Aug 30, 2010

Robert Taft on the New Dealers

[The New Dealers] are willing to sacrifice individual freedom in order supposedly to improve the condition of the poor and increase their material welfare. But in this purpopse the policy has completely failed. There are more than 10,000,000 people unemployed today, and the largest relief expense this year, 10 years after the depression, than any in the history of the United States. Farm prices are lower than they have been for 6 years. Businessmen are discouraged and indignant. Deposits have piled up in the banks because rich and poor alike are afraid to put their time or money into private enterprise, because they fear that Government regulation will prevent success and Government taxation will take whatever profit there might be. The New Deal policy is the only one which has ever plunged us into a second depression before we were out of the first. If any policy leads backward and not forward, it is the policy of spending billions of borrowed money and piling up a tremendous debt for future generations to pay. A policy which leads inevitably to the bankruptcy and inflation of the currency will not only make the poor people poorer, but it is likely to force a socialism which will utterly deprive them of individual freedom.

~ Senator Robert Taft, late 1930s, from a series of radio debates with Rep. T.V. Smith

Aug 27, 2010

David Stockman on Bill Gross, Pimco, crony capitalism, and gaming the drive to homeownership

Some raids on the US Treasury by America's crony capitalists are so egregious as to provoke a rant -- even if you aren't Rick Santelli. One such rant-worthy provocation is Pimco latest scheme to loot Uncle Sam's depleted exchequer.

According to Bill Gross, who heads what appears to be the firm's squad of public policy front runners, the American economy can be saved only through "full nationalization" of the mortgage finance system and a massive "jubilee" of debt forgiveness for millions of underwater homeowners. If nothing else, these blatantly self-serving recommendations demonstrate that Matt Taibbi was slightly off the mark in his famed Rolling Stone diatribe. It turns out that the real vampire squid wrapped around the face of the American taxpayer isn't Goldman Sachs (GS) after all. Instead, it's surely the Pacific Investment Management Co.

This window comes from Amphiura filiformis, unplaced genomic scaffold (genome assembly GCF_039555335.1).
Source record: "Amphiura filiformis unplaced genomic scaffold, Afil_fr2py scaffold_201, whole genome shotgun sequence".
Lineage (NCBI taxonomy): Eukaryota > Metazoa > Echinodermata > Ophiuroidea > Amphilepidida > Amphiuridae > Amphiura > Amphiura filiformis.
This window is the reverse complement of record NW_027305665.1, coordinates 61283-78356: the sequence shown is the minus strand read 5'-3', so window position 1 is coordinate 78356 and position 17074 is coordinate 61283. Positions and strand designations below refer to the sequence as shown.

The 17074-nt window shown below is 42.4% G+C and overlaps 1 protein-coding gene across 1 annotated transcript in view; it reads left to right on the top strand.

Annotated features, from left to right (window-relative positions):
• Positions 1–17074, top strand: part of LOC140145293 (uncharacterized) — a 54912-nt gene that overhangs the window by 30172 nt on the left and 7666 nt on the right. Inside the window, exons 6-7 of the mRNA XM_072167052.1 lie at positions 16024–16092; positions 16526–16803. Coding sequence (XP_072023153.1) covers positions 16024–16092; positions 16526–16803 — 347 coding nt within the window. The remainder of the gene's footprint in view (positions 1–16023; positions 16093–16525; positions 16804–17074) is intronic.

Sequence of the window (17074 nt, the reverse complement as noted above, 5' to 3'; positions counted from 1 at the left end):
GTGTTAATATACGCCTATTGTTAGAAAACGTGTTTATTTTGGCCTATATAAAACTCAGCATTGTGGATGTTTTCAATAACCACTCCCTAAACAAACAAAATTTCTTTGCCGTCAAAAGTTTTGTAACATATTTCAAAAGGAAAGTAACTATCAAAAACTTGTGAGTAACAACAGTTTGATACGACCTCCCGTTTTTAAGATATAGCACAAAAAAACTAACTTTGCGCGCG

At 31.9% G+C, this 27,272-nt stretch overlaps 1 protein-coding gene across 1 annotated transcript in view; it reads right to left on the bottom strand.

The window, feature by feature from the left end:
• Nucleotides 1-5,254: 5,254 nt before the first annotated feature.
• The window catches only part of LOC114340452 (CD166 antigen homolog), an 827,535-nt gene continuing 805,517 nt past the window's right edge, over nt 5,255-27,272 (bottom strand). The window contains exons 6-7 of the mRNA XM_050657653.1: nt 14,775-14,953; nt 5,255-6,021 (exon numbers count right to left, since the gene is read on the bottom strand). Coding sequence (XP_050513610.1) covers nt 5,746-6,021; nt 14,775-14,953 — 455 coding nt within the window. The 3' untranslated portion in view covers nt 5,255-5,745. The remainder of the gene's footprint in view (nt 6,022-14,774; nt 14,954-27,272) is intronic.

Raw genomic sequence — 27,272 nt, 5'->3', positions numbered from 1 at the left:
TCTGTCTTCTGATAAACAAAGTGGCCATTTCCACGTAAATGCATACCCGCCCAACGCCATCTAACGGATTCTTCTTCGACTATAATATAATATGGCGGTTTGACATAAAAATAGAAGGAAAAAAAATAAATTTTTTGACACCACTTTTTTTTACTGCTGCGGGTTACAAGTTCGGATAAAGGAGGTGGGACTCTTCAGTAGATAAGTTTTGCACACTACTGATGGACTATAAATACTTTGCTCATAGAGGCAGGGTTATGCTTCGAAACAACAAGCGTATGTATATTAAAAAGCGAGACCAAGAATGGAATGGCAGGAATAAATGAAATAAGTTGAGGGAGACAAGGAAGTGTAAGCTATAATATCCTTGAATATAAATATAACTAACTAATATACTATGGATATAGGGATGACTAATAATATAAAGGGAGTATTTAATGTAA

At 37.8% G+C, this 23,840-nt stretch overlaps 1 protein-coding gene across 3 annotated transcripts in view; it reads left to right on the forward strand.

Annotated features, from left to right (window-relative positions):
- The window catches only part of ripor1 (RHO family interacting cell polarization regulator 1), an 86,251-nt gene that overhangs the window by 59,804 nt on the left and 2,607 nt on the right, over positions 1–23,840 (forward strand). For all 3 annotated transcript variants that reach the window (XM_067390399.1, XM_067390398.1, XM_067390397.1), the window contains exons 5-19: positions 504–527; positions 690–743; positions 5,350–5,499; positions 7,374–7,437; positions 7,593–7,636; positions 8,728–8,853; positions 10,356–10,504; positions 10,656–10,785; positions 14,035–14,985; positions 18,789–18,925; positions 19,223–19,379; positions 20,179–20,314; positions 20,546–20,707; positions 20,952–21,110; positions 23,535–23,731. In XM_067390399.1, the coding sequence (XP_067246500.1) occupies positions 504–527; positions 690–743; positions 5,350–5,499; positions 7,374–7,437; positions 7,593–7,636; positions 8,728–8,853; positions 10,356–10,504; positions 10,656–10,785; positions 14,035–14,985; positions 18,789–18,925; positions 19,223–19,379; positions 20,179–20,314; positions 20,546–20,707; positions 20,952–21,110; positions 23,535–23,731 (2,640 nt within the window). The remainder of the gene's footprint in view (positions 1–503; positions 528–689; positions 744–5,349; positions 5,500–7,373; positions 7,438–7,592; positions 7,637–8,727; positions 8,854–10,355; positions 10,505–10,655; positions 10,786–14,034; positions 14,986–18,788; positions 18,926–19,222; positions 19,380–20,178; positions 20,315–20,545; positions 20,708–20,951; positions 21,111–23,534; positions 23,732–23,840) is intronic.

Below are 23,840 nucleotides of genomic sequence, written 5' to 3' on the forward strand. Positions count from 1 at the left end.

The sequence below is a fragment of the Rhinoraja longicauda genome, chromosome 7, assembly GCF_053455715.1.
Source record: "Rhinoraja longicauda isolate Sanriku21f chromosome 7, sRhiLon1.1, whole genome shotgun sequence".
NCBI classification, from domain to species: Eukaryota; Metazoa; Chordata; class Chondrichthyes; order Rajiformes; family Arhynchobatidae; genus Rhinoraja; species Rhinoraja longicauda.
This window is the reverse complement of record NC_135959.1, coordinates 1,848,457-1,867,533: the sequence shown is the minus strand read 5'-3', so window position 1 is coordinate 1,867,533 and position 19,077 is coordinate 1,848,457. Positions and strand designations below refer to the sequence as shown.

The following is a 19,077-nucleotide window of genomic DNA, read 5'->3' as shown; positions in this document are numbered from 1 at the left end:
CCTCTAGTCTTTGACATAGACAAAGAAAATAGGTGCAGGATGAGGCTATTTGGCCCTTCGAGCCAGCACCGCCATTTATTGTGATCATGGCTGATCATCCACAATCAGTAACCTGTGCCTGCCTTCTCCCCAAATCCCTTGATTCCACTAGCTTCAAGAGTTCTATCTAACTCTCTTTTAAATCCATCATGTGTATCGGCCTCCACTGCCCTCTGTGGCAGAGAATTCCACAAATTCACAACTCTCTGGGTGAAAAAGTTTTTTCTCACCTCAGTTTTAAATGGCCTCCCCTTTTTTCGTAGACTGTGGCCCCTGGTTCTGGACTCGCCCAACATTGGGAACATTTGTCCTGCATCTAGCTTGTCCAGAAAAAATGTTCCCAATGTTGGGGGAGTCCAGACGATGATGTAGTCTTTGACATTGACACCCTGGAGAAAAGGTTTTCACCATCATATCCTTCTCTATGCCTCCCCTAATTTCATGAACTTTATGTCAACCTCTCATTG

As overlord of the fixed-income finance market, the latter generates billions annually in effort-free profits from its trove of essentially riskless US Treasury securities and federally guaranteed housing paper. Now Pimco wants to swell Uncle Sam's supply of this no-brainer paper even further -- adding upward of $2 trillion per year of what would be "government-issue" mortgages on top of the existing $1.5 trillion in general fund deficits.

This final transformation of American taxpayers into indentured servants of HIDC (the Housing Investment & Debt Complex) has been underway for a long time, and is now unstoppable because all principled political opposition to Pimco-style crony capitalism has been extinguished. Indeed, the magnitude of the burden already created is staggering. Before Richard Nixon initiated the era of Republican "me-too" Big Government in the early 1970s -- including his massive expansion of subsidized housing programs -- there was about $475 billion of real estate mortgage debt outstanding, representing a little more than 47% of GDP.